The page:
Liked by 1 person

    1. Hi Berte,
      thanks for such a deep and meaningful response to the question I posed in my post. I know it is very difficult to feel that I am bragging, but at the same time, there are some times I don’t mind and that is when I feel good about what I can do. When does one take pride in their abilities? Yes that is difficult to define. Me I am one who takes my craft not only as an art but as a science. I love the ins and outs so it sounds like I am a perfectionist at times. When in reality I just want to know how to do it right, after that I might do it another way because it is quicker, easier or cheaper even. Thank you so much for your reply. It is good to know that someone is reading my words!

      Liked by 1 person

      1. Hi Jodie, I think we may be cut from the same cloth. I’ve been accused of being a perfectionist, where I feel it’s more about knowing how to do it properly. And once I do, I’m happy to take whatever shortcuts I find that still deliver decent results. It’s like what a former teacher of mine said, when talking about typography: you need to know the rules before you break them.

        Liked by 1 person

  2. I think it’s when you start to plan new projects before you’ve finished the last one. Which must mean I’m a super-advanced expert by now!
    Whereabouts in St. Galen is your guild’s exhibition bring held, by the way, would love to visit it if I can…


    1. Click to access haldenquilter2016.pdf

      I don’t know if this link will work. How is your German. I am working on a post for the translation and a few pics. In any case you can find the information on the patch quilt website.
      Please let me know if you have any questions.

      Re post: thanks so much for stopping in again. I have that problem too, planning too many before you are even finished, or begun for that matter! Definitely would like to meet you if you are down this way.


    2. Lynn if you really want to come to St. Gallen, you must include a Textile Museum visit, there is a quilt show there too, that is in the center of St. Gallen, walking distance (5 mins.) from the train. I could meet you. I haven’t been yet.


  3. I love this post! The question is very good too! My two cents is if I am still focused on the same hobby for four years I’m not a beginner any more! I love your focus and dedication to quilting. You have a patience that I was not born with! Knowing you are worthy is different from bragging though. It’s like claiming the title, claim it and then tell it to the world. You are a quilter and a damn good one.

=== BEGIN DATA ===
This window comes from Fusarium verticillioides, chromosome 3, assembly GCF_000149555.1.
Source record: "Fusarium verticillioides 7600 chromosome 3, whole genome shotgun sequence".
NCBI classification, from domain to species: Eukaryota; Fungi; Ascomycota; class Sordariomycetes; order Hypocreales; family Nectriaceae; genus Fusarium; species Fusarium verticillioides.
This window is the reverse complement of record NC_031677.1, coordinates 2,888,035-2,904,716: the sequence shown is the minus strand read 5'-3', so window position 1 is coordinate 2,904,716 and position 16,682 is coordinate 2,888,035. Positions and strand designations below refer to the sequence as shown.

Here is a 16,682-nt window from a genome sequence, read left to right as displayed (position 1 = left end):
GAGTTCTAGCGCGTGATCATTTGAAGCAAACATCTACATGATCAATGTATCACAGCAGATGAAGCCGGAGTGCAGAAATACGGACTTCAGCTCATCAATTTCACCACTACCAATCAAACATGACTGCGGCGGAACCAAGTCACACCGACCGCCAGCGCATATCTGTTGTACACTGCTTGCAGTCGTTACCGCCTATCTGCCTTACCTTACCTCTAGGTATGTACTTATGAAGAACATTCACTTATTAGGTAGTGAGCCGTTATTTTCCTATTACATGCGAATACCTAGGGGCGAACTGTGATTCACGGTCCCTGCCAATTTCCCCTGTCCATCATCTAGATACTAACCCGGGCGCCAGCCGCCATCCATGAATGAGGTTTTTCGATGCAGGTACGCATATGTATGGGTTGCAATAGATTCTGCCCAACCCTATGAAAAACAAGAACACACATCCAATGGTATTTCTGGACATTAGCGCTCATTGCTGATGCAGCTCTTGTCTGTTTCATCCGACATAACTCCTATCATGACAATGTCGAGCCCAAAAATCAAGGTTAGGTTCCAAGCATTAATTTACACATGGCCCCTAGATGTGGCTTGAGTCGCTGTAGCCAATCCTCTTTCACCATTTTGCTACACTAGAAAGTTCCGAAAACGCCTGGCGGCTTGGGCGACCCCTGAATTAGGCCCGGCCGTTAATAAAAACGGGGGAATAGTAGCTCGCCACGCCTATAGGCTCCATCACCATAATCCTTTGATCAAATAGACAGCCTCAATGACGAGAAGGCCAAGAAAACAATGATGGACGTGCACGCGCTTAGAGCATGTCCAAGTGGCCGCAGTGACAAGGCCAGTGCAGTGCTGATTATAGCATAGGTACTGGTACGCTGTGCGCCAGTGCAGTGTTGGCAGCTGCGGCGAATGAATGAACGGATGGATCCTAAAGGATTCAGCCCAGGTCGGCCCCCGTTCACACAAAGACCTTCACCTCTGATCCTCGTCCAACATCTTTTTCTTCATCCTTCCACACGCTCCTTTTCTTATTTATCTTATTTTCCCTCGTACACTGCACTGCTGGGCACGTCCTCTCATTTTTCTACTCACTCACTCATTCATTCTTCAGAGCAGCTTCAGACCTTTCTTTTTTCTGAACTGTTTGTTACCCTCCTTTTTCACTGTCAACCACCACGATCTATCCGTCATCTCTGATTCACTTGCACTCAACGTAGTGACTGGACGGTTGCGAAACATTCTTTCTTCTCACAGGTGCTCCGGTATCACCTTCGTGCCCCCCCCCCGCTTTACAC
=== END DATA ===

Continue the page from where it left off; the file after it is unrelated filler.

Liked by 1 person

    1. Thank you Robyn, I wish you could see the quilt I was working on BDA. It looks so good at the quilt show! That one quilt is for me a reminder that yes, I have come a long way! Thanks Robyn!


  4. Thank you for following my blog. Your quilts are all lovely, and far from beginner-ish! I love your extensive use of white in sashing and borders, as this gives the quilts such a fresh “look”. I have been quilting for 25 years, and am VERY bad at machine quilting. I have a good Bernina Aurora 440 machine, so there’s no excuse for me. Nowadays I’ll only machine quilt small projects such has handbags etc. In any case, hand quilting is a lovely peaceful occupation in front of the tv in the evenings. Over the years I have built up too many scraps, and now make nothing but scrap quilts to use them up. This gives the opportunity to be a bit experimental without risking expensive fabric!

    Liked by 2 people

    1. Dear Viv, it is so nice to meet you. You are certainly a long ways away. But I’ve been to Normandy twice so can kind of imagine where you are. I know I’m not a beginner but where machines, and new techniques are concerned the fear is still there! That is a bit of a joke, only a bit. I absolutely adored your Arthur’s Seat quilt, the log cabin and stitching is just my kind of thing. I miss hand quilting, at the moment I have nothing to quilt only piece! But I am going to add some embroidery to my latest project…. when I have time. I like that you verbalized the fresh part of my quilts, I love using neutral fabrics in between all the colors, I always feel happier with more light and space. I dream of one day using all my scraps for something. Right now though I am just at the beginning, well relatively speaking! Hand quilting takes time, so I have only made a handful of proper sized quilts. I love utility quilts and the look of hand stitching like you used on your log cabin. I think I am no longer a beginner in that department and am now not so worried about working in color like you did. Lets keep in touch.

      Liked by 2 people

  5. Hi Jodie, I know I am a novice, and can’t imagine moving on from there, but even as a novice, quilting brings me so much pleasure! What stitch do you use for embroidering your labels? It looks very neat and pretty. X

    Liked by 1 person

    1. Glad you love it and that you love it as much as me! Running stitch mostly. Though when Iwant to do something fancy like a frame then split stitch. Thanks for stopping in Penny!!! Enjoy your quilting!!